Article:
Horseradish: How to Plant, Grow, and Harvest Horseradish | The Old Farmer's Almanac


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Kuttelvaserova Stuchelova/Shutterstock
Botanical Name
Armoracia rusticana
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How to Plant, Grow, and Harvest Horseradish

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If you want to plant horseradish, spring is the season—but only in places where winters freeze hard. Here’s how to plant, grow, and harvest horseradish in your garden.

About Horseradish

An exceptionally hardy perennial, horseradish belongs to the venerable plant family Cruciferae (“cross-bearing,” for the tiny, cross-shape flowers characteristic of all members of this family), which includes cabbage, broccoli, cauliflower, brussels sprouts, among other commonly-grown vegetables.

Horseradish sends up coarse, elongated, emerald green leaves that resemble those of common curly dock. This foliage, which rarely grows more than 2 feet tall, belies the real action underground: In rich soil, the fleshy horseradish taproot can penetrate as deep as 10 feet if left undisturbed for several years and will send out a tangled mass of horizontal secondary roots and rootlets over a diameter of several feet.

If severed from the main taproot, any rootlet can give rise to a new plant; this is one way to start a crop. Aspiring horseradish growers can also obtain root cuttings—sometimes called “starts” or “sets”—from seed companies and from many local garden supply stores.


Horseradish is adaptable and tough, but providing it with the proper growing conditions will produce the biggest, sweetest, and most flavorful roots.

  • Plant in a location that gets full sun. Horseradish will tolerate partial sun, but yields will not be as good.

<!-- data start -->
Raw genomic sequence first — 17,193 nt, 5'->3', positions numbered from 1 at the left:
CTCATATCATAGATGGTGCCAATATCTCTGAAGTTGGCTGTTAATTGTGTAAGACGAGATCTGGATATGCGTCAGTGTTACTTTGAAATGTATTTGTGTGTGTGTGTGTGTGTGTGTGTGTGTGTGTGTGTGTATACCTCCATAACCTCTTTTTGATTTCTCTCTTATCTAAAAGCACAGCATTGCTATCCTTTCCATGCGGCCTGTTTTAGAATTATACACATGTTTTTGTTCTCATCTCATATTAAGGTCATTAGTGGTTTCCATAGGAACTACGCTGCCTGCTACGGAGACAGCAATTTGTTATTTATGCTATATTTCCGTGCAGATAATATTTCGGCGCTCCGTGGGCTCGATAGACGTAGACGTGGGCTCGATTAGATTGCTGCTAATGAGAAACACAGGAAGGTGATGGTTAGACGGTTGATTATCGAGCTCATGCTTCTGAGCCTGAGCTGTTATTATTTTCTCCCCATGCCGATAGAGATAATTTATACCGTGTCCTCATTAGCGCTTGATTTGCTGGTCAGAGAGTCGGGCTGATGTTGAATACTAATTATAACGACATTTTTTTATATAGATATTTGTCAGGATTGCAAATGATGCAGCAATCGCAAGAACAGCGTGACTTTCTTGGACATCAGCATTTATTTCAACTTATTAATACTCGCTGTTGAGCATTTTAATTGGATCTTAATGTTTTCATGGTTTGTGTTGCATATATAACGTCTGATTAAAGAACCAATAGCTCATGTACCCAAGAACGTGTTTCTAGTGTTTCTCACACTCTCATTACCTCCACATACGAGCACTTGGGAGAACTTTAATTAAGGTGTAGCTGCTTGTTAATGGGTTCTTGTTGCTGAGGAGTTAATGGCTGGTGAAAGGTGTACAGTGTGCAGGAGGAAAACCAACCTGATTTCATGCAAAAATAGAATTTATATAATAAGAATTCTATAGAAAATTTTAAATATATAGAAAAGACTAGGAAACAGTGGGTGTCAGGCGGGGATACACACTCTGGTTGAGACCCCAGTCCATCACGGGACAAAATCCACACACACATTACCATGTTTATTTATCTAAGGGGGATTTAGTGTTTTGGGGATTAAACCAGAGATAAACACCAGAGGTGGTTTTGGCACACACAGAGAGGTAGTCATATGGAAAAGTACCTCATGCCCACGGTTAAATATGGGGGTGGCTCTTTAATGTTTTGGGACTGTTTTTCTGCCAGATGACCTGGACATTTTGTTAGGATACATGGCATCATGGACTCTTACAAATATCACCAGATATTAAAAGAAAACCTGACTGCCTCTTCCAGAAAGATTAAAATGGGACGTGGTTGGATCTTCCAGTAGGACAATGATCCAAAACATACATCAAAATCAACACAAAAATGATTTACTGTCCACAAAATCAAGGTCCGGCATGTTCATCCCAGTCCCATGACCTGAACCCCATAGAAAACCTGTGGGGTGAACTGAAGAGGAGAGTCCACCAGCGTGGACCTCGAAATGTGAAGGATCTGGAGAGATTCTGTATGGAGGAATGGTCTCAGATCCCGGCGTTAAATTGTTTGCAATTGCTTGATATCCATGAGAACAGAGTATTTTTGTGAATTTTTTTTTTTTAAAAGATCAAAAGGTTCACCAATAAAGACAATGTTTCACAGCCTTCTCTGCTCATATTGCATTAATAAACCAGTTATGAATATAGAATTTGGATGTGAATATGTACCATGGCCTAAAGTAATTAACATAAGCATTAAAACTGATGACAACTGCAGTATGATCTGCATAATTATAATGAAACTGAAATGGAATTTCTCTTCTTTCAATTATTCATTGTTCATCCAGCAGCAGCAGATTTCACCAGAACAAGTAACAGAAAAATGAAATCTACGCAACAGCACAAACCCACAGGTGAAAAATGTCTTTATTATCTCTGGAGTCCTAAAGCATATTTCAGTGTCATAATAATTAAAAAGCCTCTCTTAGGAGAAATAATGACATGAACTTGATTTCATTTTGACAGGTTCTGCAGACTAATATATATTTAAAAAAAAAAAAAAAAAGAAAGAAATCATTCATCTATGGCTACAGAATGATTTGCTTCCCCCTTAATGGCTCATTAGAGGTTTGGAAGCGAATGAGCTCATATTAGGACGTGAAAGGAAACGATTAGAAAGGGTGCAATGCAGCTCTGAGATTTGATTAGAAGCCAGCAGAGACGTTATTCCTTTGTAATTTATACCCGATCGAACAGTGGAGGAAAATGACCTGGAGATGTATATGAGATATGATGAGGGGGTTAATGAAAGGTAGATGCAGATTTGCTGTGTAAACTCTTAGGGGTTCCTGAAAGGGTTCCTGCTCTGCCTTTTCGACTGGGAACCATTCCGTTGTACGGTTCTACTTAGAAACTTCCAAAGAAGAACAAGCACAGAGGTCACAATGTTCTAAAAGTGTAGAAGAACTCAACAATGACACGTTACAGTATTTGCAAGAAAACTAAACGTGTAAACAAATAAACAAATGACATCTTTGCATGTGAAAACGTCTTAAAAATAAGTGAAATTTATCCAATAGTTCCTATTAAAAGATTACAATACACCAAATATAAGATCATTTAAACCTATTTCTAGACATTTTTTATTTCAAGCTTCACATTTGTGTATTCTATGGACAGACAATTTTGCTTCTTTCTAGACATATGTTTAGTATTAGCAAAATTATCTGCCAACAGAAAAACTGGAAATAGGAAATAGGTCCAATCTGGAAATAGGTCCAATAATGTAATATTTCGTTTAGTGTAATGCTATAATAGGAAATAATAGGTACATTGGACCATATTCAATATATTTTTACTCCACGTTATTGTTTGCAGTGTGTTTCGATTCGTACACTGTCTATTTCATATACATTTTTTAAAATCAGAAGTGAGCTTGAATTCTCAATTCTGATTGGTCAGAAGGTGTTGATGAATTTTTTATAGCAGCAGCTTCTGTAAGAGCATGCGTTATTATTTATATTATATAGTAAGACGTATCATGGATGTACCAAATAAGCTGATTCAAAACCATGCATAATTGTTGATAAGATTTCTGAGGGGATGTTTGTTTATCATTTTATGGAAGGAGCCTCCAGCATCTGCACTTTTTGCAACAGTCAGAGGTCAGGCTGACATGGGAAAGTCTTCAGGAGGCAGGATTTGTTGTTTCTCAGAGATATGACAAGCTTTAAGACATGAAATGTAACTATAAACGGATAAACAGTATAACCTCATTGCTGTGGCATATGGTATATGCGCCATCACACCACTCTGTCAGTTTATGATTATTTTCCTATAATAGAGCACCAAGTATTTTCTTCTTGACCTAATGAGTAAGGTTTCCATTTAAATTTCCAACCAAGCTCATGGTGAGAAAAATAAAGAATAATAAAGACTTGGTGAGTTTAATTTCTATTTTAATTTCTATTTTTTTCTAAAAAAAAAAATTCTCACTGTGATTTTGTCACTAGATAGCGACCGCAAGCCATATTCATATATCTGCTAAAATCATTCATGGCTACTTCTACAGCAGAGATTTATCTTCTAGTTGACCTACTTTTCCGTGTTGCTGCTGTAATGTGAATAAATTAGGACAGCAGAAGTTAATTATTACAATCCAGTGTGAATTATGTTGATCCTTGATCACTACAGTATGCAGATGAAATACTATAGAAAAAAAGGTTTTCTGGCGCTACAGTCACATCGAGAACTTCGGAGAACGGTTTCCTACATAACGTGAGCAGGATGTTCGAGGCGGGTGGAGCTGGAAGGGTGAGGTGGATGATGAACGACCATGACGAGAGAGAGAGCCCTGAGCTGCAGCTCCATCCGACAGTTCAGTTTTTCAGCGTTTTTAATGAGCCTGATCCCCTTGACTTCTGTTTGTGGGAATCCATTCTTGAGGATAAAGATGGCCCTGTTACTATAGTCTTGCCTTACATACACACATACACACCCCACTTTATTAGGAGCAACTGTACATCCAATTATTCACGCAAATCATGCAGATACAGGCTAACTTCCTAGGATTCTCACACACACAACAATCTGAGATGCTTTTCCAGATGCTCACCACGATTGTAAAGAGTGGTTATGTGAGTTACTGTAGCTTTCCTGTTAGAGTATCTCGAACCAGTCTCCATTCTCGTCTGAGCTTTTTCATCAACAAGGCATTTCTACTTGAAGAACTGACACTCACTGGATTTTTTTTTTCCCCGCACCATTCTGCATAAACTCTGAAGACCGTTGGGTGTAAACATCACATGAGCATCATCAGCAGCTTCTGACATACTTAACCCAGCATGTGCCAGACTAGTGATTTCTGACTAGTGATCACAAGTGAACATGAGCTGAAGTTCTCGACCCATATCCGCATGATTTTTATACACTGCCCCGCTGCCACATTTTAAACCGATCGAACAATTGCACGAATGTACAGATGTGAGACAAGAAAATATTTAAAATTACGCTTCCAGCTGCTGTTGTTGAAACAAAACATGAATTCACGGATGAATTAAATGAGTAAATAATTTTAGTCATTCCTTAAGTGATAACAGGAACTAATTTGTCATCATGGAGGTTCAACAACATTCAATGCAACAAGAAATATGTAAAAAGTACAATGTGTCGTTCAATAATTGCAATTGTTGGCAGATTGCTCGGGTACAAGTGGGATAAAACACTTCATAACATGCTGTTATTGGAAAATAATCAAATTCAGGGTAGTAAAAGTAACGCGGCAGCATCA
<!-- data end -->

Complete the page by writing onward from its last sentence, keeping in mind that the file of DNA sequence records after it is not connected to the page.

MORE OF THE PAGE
• Plant in moist, fertile, loamy soil with slightly-acidic to neutral pH. Prepare the soil by tilling 8 to 10 inches down and clearing out any roots or rocks that could impede the horseradish’s growth.
  • Plant it well away from other garden crops, or follow the practice of savvy gardeners and plant the roots in buried lengths of drainage tile or even a bottomless 5-gallon bucket, to check their spread.

When to Plant Horseradish

  • Plant horseradish sets—small pieces of horseradish root—in early spring, as soon as the soil can be worked.
  • Horseradish requires a long growing season, so plan to harvest in the fall (just before a freeze) or in early spring of the following year.

How to Plant Horseradish

Plant horseradish by laying sets or pieces of roots about 18 inches apart and at a 45° angle, in a trench 3 to 4 inches deep. Sets generally come with the lower end sliced off on the diagonal to indicate which end should slant down. With fully horizontal planting, leaves will sprout forth from several points along the length of the set, which is less ideal. Cover over with topsoil after planting.